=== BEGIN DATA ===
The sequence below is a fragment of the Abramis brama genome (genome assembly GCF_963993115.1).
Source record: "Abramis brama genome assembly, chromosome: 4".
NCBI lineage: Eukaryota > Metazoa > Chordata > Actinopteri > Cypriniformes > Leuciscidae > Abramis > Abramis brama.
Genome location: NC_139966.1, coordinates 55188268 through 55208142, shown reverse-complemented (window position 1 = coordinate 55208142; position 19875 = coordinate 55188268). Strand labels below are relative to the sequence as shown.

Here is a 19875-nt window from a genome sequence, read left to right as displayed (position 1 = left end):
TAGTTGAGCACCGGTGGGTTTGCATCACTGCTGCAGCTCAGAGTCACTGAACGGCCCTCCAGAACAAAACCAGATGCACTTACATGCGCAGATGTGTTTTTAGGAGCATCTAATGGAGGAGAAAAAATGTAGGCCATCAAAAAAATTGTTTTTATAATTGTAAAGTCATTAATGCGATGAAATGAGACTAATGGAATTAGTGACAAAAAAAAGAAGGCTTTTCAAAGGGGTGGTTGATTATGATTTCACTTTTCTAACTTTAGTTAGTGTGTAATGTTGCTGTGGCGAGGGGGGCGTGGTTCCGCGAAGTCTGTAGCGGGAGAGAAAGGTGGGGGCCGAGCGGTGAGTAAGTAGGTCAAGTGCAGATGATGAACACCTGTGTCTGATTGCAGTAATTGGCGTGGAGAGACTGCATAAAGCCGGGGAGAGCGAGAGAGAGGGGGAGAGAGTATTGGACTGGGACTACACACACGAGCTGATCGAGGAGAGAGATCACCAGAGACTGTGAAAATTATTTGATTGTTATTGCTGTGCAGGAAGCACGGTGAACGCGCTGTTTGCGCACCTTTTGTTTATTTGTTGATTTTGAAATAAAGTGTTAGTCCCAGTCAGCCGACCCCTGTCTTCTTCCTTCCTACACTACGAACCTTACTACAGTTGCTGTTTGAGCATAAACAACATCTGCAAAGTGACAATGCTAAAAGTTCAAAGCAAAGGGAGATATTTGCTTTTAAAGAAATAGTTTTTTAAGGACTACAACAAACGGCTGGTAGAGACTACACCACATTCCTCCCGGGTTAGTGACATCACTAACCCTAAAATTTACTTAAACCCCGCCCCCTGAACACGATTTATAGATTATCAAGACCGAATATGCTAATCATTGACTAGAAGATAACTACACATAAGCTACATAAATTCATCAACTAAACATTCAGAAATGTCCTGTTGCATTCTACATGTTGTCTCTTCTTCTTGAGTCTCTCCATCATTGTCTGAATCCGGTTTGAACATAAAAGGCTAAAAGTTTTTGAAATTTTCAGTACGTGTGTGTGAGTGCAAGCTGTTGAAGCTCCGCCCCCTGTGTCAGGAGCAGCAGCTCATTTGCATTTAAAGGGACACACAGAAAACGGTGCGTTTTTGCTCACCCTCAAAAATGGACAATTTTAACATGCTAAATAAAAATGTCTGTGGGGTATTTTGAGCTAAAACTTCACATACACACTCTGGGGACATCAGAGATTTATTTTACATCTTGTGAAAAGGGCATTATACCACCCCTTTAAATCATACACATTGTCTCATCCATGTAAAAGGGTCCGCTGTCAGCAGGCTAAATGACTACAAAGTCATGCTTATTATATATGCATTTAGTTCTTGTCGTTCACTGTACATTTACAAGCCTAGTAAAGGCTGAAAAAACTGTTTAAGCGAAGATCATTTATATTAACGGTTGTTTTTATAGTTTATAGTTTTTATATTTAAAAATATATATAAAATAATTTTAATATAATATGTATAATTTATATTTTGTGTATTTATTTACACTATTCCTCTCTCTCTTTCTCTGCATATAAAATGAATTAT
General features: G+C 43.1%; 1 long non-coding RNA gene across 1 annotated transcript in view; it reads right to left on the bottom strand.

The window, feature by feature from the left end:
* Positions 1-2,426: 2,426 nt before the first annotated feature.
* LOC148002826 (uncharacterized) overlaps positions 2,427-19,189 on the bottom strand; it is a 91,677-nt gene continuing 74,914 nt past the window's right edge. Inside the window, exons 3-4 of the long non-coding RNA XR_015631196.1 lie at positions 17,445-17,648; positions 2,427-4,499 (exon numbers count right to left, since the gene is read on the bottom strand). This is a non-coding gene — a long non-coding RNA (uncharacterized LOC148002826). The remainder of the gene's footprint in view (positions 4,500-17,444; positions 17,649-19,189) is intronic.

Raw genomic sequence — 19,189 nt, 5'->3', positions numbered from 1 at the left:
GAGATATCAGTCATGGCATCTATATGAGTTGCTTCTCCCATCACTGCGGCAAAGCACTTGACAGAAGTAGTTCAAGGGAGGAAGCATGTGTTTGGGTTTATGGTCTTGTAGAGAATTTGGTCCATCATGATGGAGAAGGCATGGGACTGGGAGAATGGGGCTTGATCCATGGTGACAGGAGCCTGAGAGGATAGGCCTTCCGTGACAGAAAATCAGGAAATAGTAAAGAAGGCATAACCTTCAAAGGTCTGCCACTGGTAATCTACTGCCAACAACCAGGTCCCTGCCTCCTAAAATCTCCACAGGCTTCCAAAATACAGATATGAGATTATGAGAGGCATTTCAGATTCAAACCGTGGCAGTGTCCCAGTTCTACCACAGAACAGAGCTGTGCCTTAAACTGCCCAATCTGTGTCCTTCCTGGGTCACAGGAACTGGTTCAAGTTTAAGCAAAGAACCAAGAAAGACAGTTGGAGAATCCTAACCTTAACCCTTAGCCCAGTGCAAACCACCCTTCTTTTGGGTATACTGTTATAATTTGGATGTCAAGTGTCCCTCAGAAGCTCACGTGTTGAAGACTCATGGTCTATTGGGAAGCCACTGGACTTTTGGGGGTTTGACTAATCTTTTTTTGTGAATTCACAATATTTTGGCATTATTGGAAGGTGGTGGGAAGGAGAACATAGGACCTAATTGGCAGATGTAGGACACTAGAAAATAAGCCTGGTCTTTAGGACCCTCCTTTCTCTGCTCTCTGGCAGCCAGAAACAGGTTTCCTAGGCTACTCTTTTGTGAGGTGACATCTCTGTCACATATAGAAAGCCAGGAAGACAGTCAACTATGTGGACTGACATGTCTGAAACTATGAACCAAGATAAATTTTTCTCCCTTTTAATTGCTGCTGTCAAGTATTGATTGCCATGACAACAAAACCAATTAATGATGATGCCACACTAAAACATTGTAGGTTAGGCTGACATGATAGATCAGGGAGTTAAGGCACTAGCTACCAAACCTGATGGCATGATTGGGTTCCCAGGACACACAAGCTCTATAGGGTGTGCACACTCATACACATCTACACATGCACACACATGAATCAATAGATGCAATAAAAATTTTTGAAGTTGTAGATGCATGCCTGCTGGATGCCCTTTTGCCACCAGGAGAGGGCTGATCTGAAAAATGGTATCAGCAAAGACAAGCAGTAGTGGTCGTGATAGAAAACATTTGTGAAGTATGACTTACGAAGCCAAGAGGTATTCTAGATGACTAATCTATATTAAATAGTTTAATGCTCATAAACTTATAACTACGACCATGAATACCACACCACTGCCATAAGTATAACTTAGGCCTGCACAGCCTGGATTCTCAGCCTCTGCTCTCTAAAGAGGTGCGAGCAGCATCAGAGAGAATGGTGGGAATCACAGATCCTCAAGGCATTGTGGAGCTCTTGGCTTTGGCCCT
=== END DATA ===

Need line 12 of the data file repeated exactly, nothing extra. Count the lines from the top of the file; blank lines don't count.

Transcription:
GAGATATCAGTCATGGCATCTATATGAGTTGCTTCTCCCATCACTGCGGCAAAGCACTTGACAGAAGTAGTTCAAGGGAGGAAGCATGTGTTTGGGTTTATGGTCTTGTAGAGAATTTGGTCCATCATGATGGAGAAGGCATGGGACTGGGAGAATGGGGCTTGATCCATGGTGACAGGAGCCTGAGAGGATAGGCCTTCCGTGACAGAAAATCAGGAAATAGTAAAGAAGGCATAACCTTCAAAGGTCTGCCACTGGTAATCTACTGCCAACAACCAGGTCCCTGCCTCCTAAAATCTCCACAGGCTTCCAAAATACAGATATGAGATTATGAGAGGCATTTCAGATTCAAACCGTGGCAGTGTCCCAGTTCTACCACAGAACAGAGCTGTGCCTTAAACTGCCCAATCTGTGTCCTTCCTGGGTCACAGGAACTGGTTCAAGTTTAAGCAAAGAACCAAGAAAGACAGTTGGAGAATCCTAACCTTAACCCTTAGCCCAGTGCAAACCACCCTTCTTTTGGGTATACTGTTATAATTTGGATGTCAAGTGTCCCTCAGAAGCTCACGTGTTGAAGACTCATGGTCTATTGGGAAGCCACTGGACTTTTGGGGGTTTGACTAATCTTTTTTTGTGAATTCACAATATTTTGGCATTATTGGAAGGTGGTGGGAAGGAGAACATAGGACCTAATTGGCAGATGTAGGACACTAGAAAATAAGCCTGGTCTTTAGGACCCTCCTTTCTCTGCTCTCTGGCAGCCAGAAACAGGTTTCCTAGGCTACTCTTTTGTGAGGTGACATCTCTGTCACATATAGAAAGCCAGGAAGACAGTCAACTATGTGGACTGACATGTCTGAAACTATGAACCAAGATAAATTTTTCTCCCTTTTAATTGCTGCTGTCAAGTATTGATTGCCATGACAACAAAACCAATTAATGATGATGCCACACTAAAACATTGTAGGTTAGGCTGACATGATAGATCAGGGAGTTAAGGCACTAGCTACCAAACCTGATGGCATGATTGGGTTCCCAGGACACACAAGCTCTATAGGGTGTGCACACTCATACACATCTACACATGCACACACATGAATCAATAGATGCAATAAAAATTTTTGAAGTTGTAGATGCATGCCTGCTGGATGCCCTTTTGCCACCAGGAGAGGGCTGATCTGAAAAATGGTATCAGCAAAGACAAGCAGTAGTGGTCGTGATAGAAAACATTTGTGAAGTATGACTTACGAAGCCAAGAGGTATTCTAGATGACTAATCTATATTAAATAGTTTAATGCTCATAAACTTATAACTACGACCATGAATACCACACCACTGCCATAAGTATAACTTAGGCCTGCACAGCCTGGATTCTCAGCCTCTGCTCTCTAAAGAGGTGCGAGCAGCATCAGAGAGAATGGTGGGAATCACAGATCCTCAAGGCATTGTGGAGCTCTTGGCTTTGGCCCT